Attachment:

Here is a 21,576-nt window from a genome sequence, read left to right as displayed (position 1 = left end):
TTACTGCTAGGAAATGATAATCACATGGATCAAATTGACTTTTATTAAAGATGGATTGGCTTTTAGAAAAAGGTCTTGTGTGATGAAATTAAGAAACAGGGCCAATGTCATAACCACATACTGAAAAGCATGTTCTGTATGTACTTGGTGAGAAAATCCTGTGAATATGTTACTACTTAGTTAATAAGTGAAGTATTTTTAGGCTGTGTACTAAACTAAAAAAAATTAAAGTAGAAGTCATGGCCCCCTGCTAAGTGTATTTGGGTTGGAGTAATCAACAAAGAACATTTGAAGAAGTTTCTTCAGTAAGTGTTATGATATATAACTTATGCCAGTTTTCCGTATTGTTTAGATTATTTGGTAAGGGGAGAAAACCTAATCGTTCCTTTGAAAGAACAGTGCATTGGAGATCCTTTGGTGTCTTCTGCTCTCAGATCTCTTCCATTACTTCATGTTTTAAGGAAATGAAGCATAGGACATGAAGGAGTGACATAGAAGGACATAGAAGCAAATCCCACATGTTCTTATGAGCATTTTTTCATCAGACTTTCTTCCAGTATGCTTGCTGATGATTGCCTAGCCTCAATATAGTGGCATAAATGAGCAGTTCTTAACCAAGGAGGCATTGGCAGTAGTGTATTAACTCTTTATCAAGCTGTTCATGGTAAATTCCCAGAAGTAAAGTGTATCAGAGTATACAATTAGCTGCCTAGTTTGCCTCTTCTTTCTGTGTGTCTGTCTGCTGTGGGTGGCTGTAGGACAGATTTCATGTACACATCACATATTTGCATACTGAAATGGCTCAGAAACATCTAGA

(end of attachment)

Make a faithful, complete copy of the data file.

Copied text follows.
Here is a 21,576-nt window from a genome sequence, read left to right as displayed (position 1 = left end):
TTACTGCTAGGAAATGATAATCACATGGATCAAATTGACTTTTATTAAAGATGGATTGGCTTTTAGAAAAAGGTCTTGTGTGATGAAATTAAGAAACAGGGCCAATGTCATAACCACATACTGAAAAGCATGTTCTGTATGTACTTGGTGAGAAAATCCTGTGAATATGTTACTACTTAGTTAATAAGTGAAGTATTTTTAGGCTGTGTACTAAACTAAAAAAAATTAAAGTAGAAGTCATGGCCCCCTGCTAAGTGTATTTGGGTTGGAGTAATCAACAAAGAACATTTGAAGAAGTTTCTTCAGTAAGTGTTATGATATATAACTTATGCCAGTTTTCCGTATTGTTTAGATTATTTGGTAAGGGGAGAAAACCTAATCGTTCCTTTGAAAGAACAGTGCATTGGAGATCCTTTGGTGTCTTCTGCTCTCAGATCTCTTCCATTACTTCATGTTTTAAGGAAATGAAGCATAGGACATGAAGGAGTGACATAGAAGGACATAGAAGCAAATCCCACATGTTCTTATGAGCATTTTTTCATCAGACTTTCTTCCAGTATGCTTGCTGATGATTGCCTAGCCTCAATATAGTGGCATAAATGAGCAGTTCTTAACCAAGGAGGCATTGGCAGTAGTGTATTAACTCTTTATCAAGCTGTTCATGGTAAATTCCCAGAAGTAAAGTGTATCAGAGTATACAATTAGCTGCCTAGTTTGCCTCTTCTTTCTGTGTGTCTGTCTGCTGTGGGTGGCTGTAGGACAGATTTCATGTACACATCACATATTTGCATACTGAAATGGCTCAGAAACATCTAGA